Blinken told me in response to my above messages, delivered at a meeting on May 25 in Ramallah, that whatever is his response, it will sound insufficient to me. He continued by saying that he heard my advice on not repeating a bottom-up approach where he will delve into details and procrastination, and should instead consider a top-to-bottom macro framework where he starts by ending the occupation, recognizing the Palestinian state and above all identifying the borders of the State of Israel, but Blinken asserted that the US new administration is adopting a step-by-step approach.

If the US does not intend to fully embrace the Palestinian issue, what is the Palestinians next move?

The challenge for Palestinians is to leverage their new visibility after four years of the Trump administration’s embrace of Israeli Prime Minister Binyamin Netanyahu and the steady expansion of Jewish settlements in east Jerusalem and the West Bank.

The Trump administration’s recognition of Israeli sovereignty in Jerusalem gave a green light for what is happening today. What Israel is doing now is totally isolating the West Bank, and Netanyahu is leaving no option but a one-state reality.

But when you talk to people in Palestine they will tell you, no matter whether we agree with Hamas or not, it has helped Palestinians to get back their dignity and, along with that, the chance to pursue human rights and statehood for our people.

I doubt whether the Palestinians are in any position to hold elections today. Even if Palestinian Authority President Mahmoud Abbas gave the go-ahead, there’d be pressure to delay by the international community, which has seen the popularity of Hamas rise significantly after this war. Inspired by the experience of Northern Ireland and how the IRA joined Sinn Fein leading to the Good Friday agreement, the US needs to realize that, today, the inclusion of Hamas is crystal clear.

A cease-fire in Gaza is not enough. It is necessary to protect the 500 Palestinians in 28 families living in Sheikh Jarrah from eviction. Their rights must be preserved and the Palestinian national rights in east Jerusalem must be guaranteed. Above all, the Gaza siege must be lifted and the occupation must end; otherwise, the injustices we have witnessed throughout Palestine will continue to be committed by Israeli forces and settlers.

In the West, many place the blame on Hamas; however, Israel, as the occupying power, bears full responsibility for the crimes that are committed against Palestinians within Israel’s 1948 borders, in the West Bank, in Gaza, and east Jerusalem, including the residents of Sheikh Jarrah.

The US administration bears significant responsibility for what is happening, as the settler attacks in Jerusalem are inspired by the recognition of Jerusalem as the capital for the Jews alone, something that the Biden administration has continued to allow to carry over from the previous administration. It is also impossible to ignore the $3.8 billion in military aid that the US government gives Israel annually, in addition to subsidized armaments sales and at least $8 billion in loan guarantees. At the UN, successive American administrations have given Israel cover to violate human rights with impunity – most recently, Biden’s ambassador vetoed a UN Security Council resolution on May 16 calling for a cease-fire. Because of this, the US should be implicated directly or indirectly in Israel’s alleged war crimes against our people.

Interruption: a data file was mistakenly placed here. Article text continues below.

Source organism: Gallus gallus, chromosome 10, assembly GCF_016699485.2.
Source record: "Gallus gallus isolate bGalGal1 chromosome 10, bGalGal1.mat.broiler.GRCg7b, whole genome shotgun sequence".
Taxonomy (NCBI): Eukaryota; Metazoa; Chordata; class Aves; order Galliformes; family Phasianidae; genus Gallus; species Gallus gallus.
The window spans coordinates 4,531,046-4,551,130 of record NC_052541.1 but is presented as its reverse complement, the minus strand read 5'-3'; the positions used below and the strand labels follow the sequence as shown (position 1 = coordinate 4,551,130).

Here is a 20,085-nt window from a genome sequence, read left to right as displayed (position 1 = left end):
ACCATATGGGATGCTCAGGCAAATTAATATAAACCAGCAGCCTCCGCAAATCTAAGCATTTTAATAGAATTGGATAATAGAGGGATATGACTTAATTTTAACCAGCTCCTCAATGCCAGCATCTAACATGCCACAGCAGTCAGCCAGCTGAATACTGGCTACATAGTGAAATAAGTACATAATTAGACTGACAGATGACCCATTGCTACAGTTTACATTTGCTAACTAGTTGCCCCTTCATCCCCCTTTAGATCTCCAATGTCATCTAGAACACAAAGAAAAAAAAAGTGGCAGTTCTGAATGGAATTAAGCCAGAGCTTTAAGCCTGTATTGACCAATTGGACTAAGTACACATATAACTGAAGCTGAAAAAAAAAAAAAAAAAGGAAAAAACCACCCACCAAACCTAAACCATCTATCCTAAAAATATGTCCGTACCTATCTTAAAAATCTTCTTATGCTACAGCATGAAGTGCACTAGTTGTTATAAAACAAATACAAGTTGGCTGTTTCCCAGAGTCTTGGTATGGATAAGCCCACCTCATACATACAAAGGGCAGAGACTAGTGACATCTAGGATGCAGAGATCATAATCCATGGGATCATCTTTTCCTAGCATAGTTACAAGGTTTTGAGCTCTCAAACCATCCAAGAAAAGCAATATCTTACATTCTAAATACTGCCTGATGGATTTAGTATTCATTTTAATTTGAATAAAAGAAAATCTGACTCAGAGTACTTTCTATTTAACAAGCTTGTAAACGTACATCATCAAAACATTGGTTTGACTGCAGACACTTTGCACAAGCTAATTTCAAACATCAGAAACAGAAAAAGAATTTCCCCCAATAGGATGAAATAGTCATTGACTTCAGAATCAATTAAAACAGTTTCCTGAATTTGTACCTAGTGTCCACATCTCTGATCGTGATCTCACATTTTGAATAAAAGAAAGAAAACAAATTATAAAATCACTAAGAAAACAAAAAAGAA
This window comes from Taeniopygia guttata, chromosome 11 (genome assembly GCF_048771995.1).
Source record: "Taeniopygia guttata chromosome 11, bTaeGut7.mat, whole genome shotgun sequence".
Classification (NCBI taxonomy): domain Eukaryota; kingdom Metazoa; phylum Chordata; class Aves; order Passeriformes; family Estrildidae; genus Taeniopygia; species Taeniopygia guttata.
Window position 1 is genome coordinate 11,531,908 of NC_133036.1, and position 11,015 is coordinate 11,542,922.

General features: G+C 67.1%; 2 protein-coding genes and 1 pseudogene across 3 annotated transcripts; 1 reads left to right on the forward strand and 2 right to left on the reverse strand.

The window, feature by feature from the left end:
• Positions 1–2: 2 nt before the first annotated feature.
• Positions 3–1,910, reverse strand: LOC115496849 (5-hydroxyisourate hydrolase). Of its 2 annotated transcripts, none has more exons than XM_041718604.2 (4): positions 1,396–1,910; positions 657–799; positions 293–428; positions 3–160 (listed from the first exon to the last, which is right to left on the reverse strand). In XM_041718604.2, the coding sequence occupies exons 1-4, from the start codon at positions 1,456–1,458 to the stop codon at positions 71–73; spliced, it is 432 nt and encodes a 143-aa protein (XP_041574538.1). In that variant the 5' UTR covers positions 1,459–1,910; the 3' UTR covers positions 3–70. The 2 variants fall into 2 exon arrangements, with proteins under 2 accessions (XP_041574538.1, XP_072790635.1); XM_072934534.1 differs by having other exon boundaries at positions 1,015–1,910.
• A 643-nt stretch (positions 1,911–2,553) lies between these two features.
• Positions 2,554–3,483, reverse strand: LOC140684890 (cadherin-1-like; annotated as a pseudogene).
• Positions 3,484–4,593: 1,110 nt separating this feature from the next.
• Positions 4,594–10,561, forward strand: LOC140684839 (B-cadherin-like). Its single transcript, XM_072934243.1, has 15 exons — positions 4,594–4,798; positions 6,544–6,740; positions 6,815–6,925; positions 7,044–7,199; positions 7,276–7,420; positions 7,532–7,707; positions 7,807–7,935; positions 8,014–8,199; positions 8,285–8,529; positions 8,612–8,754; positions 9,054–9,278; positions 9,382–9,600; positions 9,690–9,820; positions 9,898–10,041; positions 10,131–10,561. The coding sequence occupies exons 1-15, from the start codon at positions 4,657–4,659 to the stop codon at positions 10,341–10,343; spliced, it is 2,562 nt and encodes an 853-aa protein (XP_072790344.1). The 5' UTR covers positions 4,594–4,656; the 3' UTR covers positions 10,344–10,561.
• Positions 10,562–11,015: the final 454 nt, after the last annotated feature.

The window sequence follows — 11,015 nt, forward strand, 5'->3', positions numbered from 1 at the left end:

Palestinians are angry at how the Israeli violations are not met with sanctions or accountability, and in May they went on strike throughout Israel, the West Bank and Gaza in protest. The US must realize that this is not a matter of periodic flare-ups and cease-fires – this is about the ethnic cleansing of Palestine. Pressuring the Israeli government with sanctions and boycotts surely won’t bring an end to more than 73 years of injustice – but it would be a start. The Human Rights Watch report and B’tselem report, both of 2021, introduced a new brand for Israel – from a high-tech state to the apartheid state of the 21st century. Now, how will the US counter the new brand unless they work toward guaranteeing the political and human rights of the Palestinian people?

In Israel, Naftali Bennett, whose position on a two-state solution contradicts the Biden administration position, will lead the new government. Bennett not only opposes the two-state solution but supports settlements, is in favor of annexing Area C (which comprises 60% of the West Bank), advocates for Jewish control over Haram al-Sharif/Al-Aqsa, and supports a dangerously aggressive policy toward Palestinians.

These are some facts to consider before the Americans welcome the new Israeli government.

The author of this blog or other opinion piece is a third-party contributor who is independent of The Media Line Ltd and its partners or supporters. All assertions, opinions, facts, and information presented in this article are the sole responsibility of the author and are not necessarily those of The Media Line and/or all parties related thereto, none of whom assumes any responsibility for its content.